If it goes ahead, the history-making event will take place around the same time as many other Prides around the world, marking the anniversary of New York City’s Stonewall riots of 1969.

Male homosexuality is outlawed in the southern African country. An anti-sodomy law is still on the statute books, a British-rule hangover. LGBT couples cannot marry or adopt children.

The Daily Beast

King Wants Land Back from S. Africa

One of the newspapers of autocratic Swaziland King Mswati III is pressing for action for the kingdom to claim large parts of South Africa, including the capital Pretoria, for the Swazi people.

The Sunday Observer said (4 March 2018) ‘some Swazis’ believed now was the right time to reclaim land ‘lost’ to South Africa during the Colonial era.

The newspaper reported the Economic Freedom Fighters (EFF) in South Africa, ‘successfully moved a motion of land expropriation without compensation, which has since sparked wide spread debate over Swaziland’s pursuit of reclaiming its lost land from South Africa.



Zimbabwe’s leader thanks China’s Xi, pledges to boost ties

Zimbabwe’s President Emmerson Mnangagwa thanked Chinese President Xi Jinping on Tuesday for Beijing’s political support and pledged to strengthen ties with the Asian giant on his first visit since his dramatic rise to power last year.

Xi welcomed Mnangagwa to Beijing when they met following a formal welcoming ceremony at the Great Hall of the People.

“You are an old friend of China and I appreciate your efforts to develop relations in all areas,” Xi said in opening remarks. Xi praised Mnangagwa’s efforts to “improve people’s lives” in Zimbabwe, though he did not go into specifics.

“As Zimbabwe’s good friend and partner, we are very happy about this,” Xi said.

Arab News

Zimbabwe to compel mining firms to list on local exchange

Zimbabwe wants mining companies operating in the country to list the majority of their shares on the local exchange, stirring uncertainty among investors as the nation with the world’s biggest platinum reserves after South Africa tries to bring in money to fix the economy.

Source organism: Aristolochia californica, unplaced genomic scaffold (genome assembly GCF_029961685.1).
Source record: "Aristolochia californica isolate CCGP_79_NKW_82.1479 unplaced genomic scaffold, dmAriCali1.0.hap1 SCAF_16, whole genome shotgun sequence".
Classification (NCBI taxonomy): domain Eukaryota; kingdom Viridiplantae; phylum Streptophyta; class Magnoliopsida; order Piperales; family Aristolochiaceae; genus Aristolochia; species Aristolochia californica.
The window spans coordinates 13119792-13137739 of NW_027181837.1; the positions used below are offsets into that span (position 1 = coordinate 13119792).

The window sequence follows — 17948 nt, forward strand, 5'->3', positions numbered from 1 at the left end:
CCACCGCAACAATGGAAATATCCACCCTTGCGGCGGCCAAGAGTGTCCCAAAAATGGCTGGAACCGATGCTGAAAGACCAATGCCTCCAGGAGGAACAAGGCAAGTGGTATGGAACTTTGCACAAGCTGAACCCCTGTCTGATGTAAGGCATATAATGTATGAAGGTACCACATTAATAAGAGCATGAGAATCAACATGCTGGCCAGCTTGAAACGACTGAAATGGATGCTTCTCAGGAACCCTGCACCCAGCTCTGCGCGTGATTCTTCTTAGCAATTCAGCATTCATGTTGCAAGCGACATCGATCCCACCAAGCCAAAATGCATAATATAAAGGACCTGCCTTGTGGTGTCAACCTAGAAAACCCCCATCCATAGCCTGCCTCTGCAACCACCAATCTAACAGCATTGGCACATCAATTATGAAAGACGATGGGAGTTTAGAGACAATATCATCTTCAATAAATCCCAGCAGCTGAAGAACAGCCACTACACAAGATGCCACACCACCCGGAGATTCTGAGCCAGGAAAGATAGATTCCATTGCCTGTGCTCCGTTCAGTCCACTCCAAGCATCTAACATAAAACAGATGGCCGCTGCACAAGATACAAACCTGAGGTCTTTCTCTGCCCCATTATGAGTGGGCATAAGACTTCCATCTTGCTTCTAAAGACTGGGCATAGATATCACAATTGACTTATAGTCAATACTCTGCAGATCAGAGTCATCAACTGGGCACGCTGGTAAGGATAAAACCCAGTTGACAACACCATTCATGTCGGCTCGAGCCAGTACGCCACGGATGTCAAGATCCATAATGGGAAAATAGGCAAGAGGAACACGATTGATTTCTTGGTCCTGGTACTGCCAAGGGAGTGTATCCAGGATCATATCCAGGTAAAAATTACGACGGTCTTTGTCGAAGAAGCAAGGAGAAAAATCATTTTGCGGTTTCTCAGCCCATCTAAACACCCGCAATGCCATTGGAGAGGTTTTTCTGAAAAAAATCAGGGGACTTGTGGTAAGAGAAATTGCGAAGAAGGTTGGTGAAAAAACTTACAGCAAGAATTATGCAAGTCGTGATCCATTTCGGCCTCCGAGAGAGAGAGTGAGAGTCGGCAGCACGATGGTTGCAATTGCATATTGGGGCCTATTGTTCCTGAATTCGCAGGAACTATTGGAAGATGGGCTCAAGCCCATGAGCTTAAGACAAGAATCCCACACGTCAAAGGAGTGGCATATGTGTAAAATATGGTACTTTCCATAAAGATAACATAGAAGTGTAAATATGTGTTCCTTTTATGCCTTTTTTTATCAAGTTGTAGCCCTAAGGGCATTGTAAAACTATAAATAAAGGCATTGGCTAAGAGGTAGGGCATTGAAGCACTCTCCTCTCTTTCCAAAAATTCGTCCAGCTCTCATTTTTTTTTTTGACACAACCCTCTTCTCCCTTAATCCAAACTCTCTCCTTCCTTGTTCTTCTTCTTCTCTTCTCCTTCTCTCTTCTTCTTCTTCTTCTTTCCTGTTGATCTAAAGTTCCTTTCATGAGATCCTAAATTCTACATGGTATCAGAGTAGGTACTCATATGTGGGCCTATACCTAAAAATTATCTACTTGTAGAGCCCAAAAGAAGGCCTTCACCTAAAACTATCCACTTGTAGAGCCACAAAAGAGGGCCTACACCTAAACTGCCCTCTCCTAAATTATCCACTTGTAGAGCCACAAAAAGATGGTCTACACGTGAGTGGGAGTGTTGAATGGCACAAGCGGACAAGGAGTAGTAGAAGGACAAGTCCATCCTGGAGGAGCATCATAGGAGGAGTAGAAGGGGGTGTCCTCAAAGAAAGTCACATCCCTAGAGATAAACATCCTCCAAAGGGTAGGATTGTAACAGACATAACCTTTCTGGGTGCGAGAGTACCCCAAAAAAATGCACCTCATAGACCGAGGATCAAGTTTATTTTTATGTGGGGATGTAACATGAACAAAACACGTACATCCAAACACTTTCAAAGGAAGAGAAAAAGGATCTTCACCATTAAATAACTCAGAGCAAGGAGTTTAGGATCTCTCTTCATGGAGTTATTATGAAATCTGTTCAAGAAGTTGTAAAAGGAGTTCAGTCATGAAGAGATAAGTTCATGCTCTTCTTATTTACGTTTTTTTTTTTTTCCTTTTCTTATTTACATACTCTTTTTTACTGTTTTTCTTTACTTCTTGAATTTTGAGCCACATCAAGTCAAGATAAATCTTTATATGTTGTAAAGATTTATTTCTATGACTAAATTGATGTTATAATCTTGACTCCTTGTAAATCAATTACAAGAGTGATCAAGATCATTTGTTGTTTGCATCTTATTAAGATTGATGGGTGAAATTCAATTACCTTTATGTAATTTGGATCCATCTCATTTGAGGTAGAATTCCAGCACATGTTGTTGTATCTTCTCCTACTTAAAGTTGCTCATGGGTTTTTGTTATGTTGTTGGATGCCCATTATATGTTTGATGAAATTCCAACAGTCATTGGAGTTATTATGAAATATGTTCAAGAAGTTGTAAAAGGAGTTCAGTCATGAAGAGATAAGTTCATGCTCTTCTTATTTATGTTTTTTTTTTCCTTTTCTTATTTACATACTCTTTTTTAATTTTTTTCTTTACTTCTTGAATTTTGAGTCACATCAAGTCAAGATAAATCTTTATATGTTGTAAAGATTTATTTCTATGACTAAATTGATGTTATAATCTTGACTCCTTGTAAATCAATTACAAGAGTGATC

“No mining right or title shall be granted or issued to a public company unless the majority of its shares are listed on a securities exchange in Zimbabwe,” the government said in the Mines and Minerals Bill before parliament, received by email on Thursday.

Companies that are seeking mining rights and already listed on a foreign bourse must notify the mines minister, and 85% of the funds from the local listing must be used exclusively to develop the local right, according to the bill.




Africa in General

Egypt, Sudan and Ethiopia FMs meet over Nile dam impasse

Egyptian Foreign Minister has arrived in Sudan for a two-day visit to discuss a massive dam that Egypt fears will cut into its share of the Nile.

Foreign Ministry spokesperson Ahmed Abu Zeid said Sameh Shoukry arrived on Wednesday at the meeting being attended by chiefs of intelligence and ministers of foreign affairs and irrigation in Egypt, Sudan and Ethiopia.

Zeid says the meeting will attempt to settle contentious issues over the so-called Renaissance Dam that Ethiopia is building over the Blue Nile River.

The meeting was scheduled in February but delayed amid anti-government protests in Ethiopia.


Zambian ruling party members to vote against their president

Members of Zambia’s ruling Patriotic Front (PF) have resolved to vote against President Edgar Lungu in the forthcoming impeachment motion in an effort to “teach” him a “life lesson”, the Zambian Observer reported on Monday.

Sixteen parliamentary members mostly from Luapula, Northern, Muchinga and Copperbelt complained of Lungu’s unreasonable behaviour and how they were being sidelined, during a meeting Sunday night.

However, the PF members also asserted that some members of the opposition were working in cahoots with State House to prevent the impeachment motion proceeding and that Haikende Haichilema, the leader of the opposition United Party for National Development (UPND), needed to know that not all of his parliamentary members could be trusted.


China’s Xi tells Zim’s Mnangagwa they should write ‘new chapter’ in ties

Chinese President Xi Jinping on Tuesday told President Emmerson Mnangagwa of Zimbabwe that they should work towards a new chapter in ties, during the African leader’s first state visit to China since he seized power last year.